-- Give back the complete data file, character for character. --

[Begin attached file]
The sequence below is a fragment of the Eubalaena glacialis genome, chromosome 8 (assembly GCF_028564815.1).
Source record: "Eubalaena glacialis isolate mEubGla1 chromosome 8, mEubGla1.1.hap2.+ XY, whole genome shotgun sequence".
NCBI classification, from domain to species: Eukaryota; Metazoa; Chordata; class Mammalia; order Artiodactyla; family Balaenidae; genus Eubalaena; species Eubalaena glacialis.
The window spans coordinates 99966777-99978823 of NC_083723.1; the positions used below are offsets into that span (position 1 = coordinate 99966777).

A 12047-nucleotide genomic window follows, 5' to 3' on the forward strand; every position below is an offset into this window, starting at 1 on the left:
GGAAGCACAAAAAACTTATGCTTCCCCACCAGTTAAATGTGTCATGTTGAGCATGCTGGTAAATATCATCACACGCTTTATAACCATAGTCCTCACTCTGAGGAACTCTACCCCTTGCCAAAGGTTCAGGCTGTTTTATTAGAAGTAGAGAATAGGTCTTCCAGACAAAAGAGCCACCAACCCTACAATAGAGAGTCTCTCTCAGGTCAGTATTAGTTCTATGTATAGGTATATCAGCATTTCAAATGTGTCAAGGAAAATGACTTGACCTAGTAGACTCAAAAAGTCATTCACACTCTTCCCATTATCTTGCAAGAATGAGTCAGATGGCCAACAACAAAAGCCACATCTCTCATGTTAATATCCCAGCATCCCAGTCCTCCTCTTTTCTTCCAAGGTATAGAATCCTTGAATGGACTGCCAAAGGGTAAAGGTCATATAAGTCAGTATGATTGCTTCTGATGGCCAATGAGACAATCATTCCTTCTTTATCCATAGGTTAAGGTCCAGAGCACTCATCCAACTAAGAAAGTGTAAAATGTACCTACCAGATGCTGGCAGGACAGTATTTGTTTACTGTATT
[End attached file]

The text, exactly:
The sequence below is a fragment of the Eubalaena glacialis genome, chromosome 8 (assembly GCF_028564815.1).
Source record: "Eubalaena glacialis isolate mEubGla1 chromosome 8, mEubGla1.1.hap2.+ XY, whole genome shotgun sequence".
NCBI classification, from domain to species: Eukaryota; Metazoa; Chordata; class Mammalia; order Artiodactyla; family Balaenidae; genus Eubalaena; species Eubalaena glacialis.
The window spans coordinates 99966777-99978823 of NC_083723.1; the positions used below are offsets into that span (position 1 = coordinate 99966777).

A 12047-nucleotide genomic window follows, 5' to 3' on the forward strand; every position below is an offset into this window, starting at 1 on the left:
GGAAGCACAAAAAACTTATGCTTCCCCACCAGTTAAATGTGTCATGTTGAGCATGCTGGTAAATATCATCACACGCTTTATAACCATAGTCCTCACTCTGAGGAACTCTACCCCTTGCCAAAGGTTCAGGCTGTTTTATTAGAAGTAGAGAATAGGTCTTCCAGACAAAAGAGCCACCAACCCTACAATAGAGAGTCTCTCTCAGGTCAGTATTAGTTCTATGTATAGGTATATCAGCATTTCAAATGTGTCAAGGAAAATGACTTGACCTAGTAGACTCAAAAAGTCATTCACACTCTTCCCATTATCTTGCAAGAATGAGTCAGATGGCCAACAACAAAAGCCACATCTCTCATGTTAATATCCCAGCATCCCAGTCCTCCTCTTTTCTTCCAAGGTATAGAATCCTTGAATGGACTGCCAAAGGGTAAAGGTCATATAAGTCAGTATGATTGCTTCTGATGGCCAATGAGACAATCATTCCTTCTTTATCCATAGGTTAAGGTCCAGAGCACTCATCCAACTAAGAAAGTGTAAAATGTACCTACCAGATGCTGGCAGGACAGTATTTGTTTACTGTATT